How To Manage Your Anger & Frustration
These strategies for Managing Anger are based upon Help Guide's, “Anger Management: Tips and Techniques for Getting Anger Under Control,”. Sometimes people feel they are easily agitated or easily angered, which can result in frequent arguments and fights. While anger can be a healthy emotion when it does not get out of control, chronic anger and explosive anger can affect all aspects of your life in destructive ways.
What Is Anger?
The basic emotion of anger is not the issue. We all experience anger - The problem is how you respond to the feeling of anger. There are ways to control your emotions, including anger, and learning how to appropriately express your anger and frustrated emotions can help you to avoid hurting others with your words and actions. HelpGuide explains that “Mastering the art of anger management takes work, but the more you practice, the easier it will get. And the payoff can be huge. Learning to control your anger and express it appropriately can help you build better relationships, achieve your goals, and lead a healthier, more satisfying life.”
Myths about Anger
Myth #1: I should vent my anger and let it out.
Fact: Keeping anger in is not healthy, but exploding is not healthy either. Explosions that result in either verbal or physical abuse is not appropriate. Learning healthy ways to communicate your feelings of anger is the best way to let it out.
Myth #2: Anger or aggression earns me respect and gets me what I want.
Fact: Power is not earned by lack of anger management. HelpGuide explains that, “True power doesn’t come from bullying others. People may be afraid of you, but they won’t respect you if you can’t control yourself or handle opposing viewpoints. Others will be more willing to listen to you and accommodate your needs if you communicate in a respectful way.” Explosive behavior is scary. It is not power but abuse.
Myth #3: I can’t control my anger.
Fact: There are many therapeutic groups or individual therapies that can help teach people the appropriate ways to manage anger. There are evidence based programs that can help a person to manage their feelings of anger appropriately. HelpGuide explains that “You can’t always control the situation you’re in or how it makes you feel, but you can control how you express your anger. And you can express your anger without being verbally or physically abusive. Even if someone is pushing your buttons, you always have a choice about how to respond.” Many people already know how to express their feelings appropriately. If you do not know how to do this, seek professional help.
Myth #4: Anger management is about learning to suppress your anger.
Fact: Anger management is not about suppression or avoiding the feeling. Anger management is about appropriate expression. To believe that you will never get angry is not a realistic thought or expectation. Anger is normal. The goal of anger management is to learn how to express anger in constructive ways.
Anger Management Is Important
HelpGuide explains that, “You might think that venting your anger is healthy, that the people around you are too sensitive, that your anger is justified, or that you need to show your fury to get respect. But the truth is that anger is much more likely to damage your relationships, impair your judgment, get in the way of success, and have a negative impact on the way people see you.”
Do You Have An Anger Management Challenge?
Anger Management Tip #1: What is behind your anger?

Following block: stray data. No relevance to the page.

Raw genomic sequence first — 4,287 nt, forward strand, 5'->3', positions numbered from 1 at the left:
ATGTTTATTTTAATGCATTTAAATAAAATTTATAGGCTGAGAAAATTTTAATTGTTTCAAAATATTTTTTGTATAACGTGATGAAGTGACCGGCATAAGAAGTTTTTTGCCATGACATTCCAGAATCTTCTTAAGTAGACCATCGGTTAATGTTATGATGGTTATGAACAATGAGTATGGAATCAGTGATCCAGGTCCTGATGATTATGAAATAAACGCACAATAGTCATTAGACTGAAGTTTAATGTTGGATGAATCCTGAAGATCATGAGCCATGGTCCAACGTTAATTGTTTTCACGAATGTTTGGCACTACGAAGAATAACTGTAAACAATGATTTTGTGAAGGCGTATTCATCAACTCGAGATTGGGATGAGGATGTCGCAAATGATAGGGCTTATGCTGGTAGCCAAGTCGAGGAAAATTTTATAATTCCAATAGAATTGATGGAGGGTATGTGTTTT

HelpGuide explains that, “Anger problems often stem from what you’ve learned as a child. If you watched others in your family scream, hit each other, or throw things, you might think this is how anger is supposed to be expressed. Traumatic events and high levels of stress can make you more susceptible to anger as well.”
Ask these questions of yourself: Is my anger masking other feelings such as embarrassment, insecurity, hurt, shame, or vulnerability? If you feel all responses are anger based or that is how you describe your feelings, it is likely that your temper is covering up your true feelings and needs. This is most typical if you grew up in a family where expressing feelings was strongly discouraged.
Anger Management Tip #2: Triggers
Feeling like you are “going to blow” is not a healthy feeling. This feeling triggers our innate “fight or flight” system of the body. Understanding how anger is expressed in your body might make you more aware if when anger could become out of control.
Pay attention to the way anger feels in your body
Identify the negative thought patterns that trigger your temper. You may think that external things—the insensitive actions of other people, for example, or frustrating situations—are what cause your anger. However, anger problems have less to do with what happens to you than how you interpret and think about what happened.
Types of negative thinking patterns
Anger Management Tip #3: Learn ways to cool down
Once you know the triggers and warning signs, you can use techniques to calm dowm when you start to feel your temper rising.
Quick tips for cooling down
HelpGuide explains that you should ask yourself:
Anger Management Tip #4: Express your anger in a healthy way
Identify what you’re really angry about. We all have had situations where we have become angry over something small. When you start becoming angry, ask yourself “What am I really angry about?” Identifying the real source of frustration will help you communicate your anger better, take constructive action, and work towards a resolution.
HelpGuide Explains that you shoud seek Professional Help If:
- Kim B.
Anger Management. (n.d.). Retrieved January 8, 2015, from http://www.helpguide.org/articles/emotional-health/anger-management.htm
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